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Ankle Sprain

What is it?

There are ligaments in both the inner (medial) and outer (lateral) aspects of the ankle that connect the bones of the ankle in order to stabilize the ankle joint. During sport activities, a sudden movement/injury (rolling the ankle) can cause these ligaments to get violently stretched, resulting in an ankle sprain. Ankle sprains, anatomically speaking, are partial or complete tears of these ligaments. The most commonly seen ankle sprain results from an inversion injury to the ankle in which the foot twists inward, causing pain on the outside of the ankle. A high ankle sprain is when the ligament sprain extends beyond the ankle into the ligament that connects the two bones in the lower leg; this can take longer to heal than a regular ankle sprain.

What symptoms does it cause?

Ankle sprain is initially very painful, and it can be difficult to stand or walk during the first several days. The degree of swelling in an ankle sprain can range from mild to severe. There may or may not be bruising. The ankle might feel weak or unstable.

How is it diagnosed?

Diagnosis is made by your physician via physical examination. X-rays are done to rule out the possibility of a fracture in certain cases.

How is it treated?

Treatment initially involves a period of rest. For individuals who can’t walk, crutches are used at the outset. In severe cases, a cam boot/walking cast may be used to immobilize the ankle to reduce pain and allow the ligaments to heal. In milder cases, an ankle brace may be sufficient. Initial treatment includes anti-inflammatory medication and icing. Eventually as the ankle starts feeling better and pain subsides, physical therapy or a home exercise program may be started to help you regain ankle flexibility, strength and balance to prevent future injury. In general, you should not return to your sports activity until:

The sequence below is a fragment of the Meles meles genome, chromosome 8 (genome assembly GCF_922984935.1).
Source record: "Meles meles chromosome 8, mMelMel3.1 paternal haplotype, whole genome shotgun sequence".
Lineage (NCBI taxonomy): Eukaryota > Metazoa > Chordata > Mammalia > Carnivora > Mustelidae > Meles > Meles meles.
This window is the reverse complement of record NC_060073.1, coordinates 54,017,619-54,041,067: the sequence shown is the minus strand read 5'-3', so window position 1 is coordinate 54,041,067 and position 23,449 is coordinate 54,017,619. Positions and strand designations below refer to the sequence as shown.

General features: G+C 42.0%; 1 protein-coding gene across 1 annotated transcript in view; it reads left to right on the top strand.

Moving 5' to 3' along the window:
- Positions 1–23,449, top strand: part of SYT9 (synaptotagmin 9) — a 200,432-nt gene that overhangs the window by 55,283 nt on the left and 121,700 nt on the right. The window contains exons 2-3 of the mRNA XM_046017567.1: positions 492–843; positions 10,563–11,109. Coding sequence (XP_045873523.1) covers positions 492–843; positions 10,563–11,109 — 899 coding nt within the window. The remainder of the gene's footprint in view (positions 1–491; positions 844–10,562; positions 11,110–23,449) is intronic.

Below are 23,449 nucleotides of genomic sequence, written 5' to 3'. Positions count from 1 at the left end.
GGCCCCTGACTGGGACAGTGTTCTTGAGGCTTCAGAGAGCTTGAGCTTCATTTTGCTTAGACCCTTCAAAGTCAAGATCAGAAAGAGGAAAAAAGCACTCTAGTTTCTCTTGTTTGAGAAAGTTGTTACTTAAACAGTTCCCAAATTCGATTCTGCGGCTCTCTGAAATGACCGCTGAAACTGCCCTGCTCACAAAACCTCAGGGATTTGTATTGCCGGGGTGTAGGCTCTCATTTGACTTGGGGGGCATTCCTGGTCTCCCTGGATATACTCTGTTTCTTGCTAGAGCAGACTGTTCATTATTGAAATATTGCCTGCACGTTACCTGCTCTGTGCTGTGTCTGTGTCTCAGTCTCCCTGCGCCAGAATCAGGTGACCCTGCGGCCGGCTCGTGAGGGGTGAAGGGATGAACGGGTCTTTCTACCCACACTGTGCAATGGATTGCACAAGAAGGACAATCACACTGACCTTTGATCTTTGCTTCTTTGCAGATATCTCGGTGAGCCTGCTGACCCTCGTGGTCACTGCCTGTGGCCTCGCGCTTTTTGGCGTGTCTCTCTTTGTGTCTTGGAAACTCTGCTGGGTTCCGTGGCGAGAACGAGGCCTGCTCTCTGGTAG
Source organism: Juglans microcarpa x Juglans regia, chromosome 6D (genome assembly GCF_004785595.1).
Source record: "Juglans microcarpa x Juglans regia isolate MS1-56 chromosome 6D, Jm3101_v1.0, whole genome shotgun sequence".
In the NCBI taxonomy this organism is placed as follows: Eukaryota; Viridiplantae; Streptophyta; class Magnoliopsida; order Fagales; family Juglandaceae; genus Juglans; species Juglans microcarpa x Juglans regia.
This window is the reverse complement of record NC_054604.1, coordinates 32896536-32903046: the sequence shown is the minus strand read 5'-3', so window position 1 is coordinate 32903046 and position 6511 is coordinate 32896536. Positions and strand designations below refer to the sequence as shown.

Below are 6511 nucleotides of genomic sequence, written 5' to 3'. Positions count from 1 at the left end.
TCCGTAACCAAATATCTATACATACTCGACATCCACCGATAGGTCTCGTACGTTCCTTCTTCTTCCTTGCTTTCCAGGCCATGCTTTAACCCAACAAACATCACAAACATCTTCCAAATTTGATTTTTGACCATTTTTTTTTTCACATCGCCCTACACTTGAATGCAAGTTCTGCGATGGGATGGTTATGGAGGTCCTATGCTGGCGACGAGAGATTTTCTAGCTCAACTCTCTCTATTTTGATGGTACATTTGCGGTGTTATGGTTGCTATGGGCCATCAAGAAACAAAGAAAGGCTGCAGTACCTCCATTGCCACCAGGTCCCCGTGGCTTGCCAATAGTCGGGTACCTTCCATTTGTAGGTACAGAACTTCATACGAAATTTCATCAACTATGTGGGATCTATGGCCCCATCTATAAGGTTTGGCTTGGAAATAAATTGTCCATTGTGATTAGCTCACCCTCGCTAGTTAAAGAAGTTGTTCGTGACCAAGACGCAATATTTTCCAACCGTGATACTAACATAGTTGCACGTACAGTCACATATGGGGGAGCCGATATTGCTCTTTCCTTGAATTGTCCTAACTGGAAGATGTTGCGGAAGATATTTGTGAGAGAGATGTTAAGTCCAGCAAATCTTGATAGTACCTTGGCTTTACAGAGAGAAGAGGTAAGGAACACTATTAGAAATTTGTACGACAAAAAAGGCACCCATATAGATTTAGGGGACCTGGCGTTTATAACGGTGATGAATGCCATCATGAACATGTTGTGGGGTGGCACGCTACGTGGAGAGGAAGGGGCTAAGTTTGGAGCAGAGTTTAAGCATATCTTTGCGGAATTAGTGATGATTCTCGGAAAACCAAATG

• You have complete range of motion (in and out, up and down, side to side).
  • You have full weight-bearing, good balance, and strength in the muscles around your ankle.
  • Your ankle doesn’t hurt or swell up during exercise.

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Foot and Ankle Surgeon is Athlete at Heart

Ahmed Sonya

Dr. Sonya Ahmed is the chief of foot and ankle surgery in the Department of Orthopaedic Surgery at UC San Diego Health. See how this 1996 Olympic hopeful vaulted her way through medical school. Read article.

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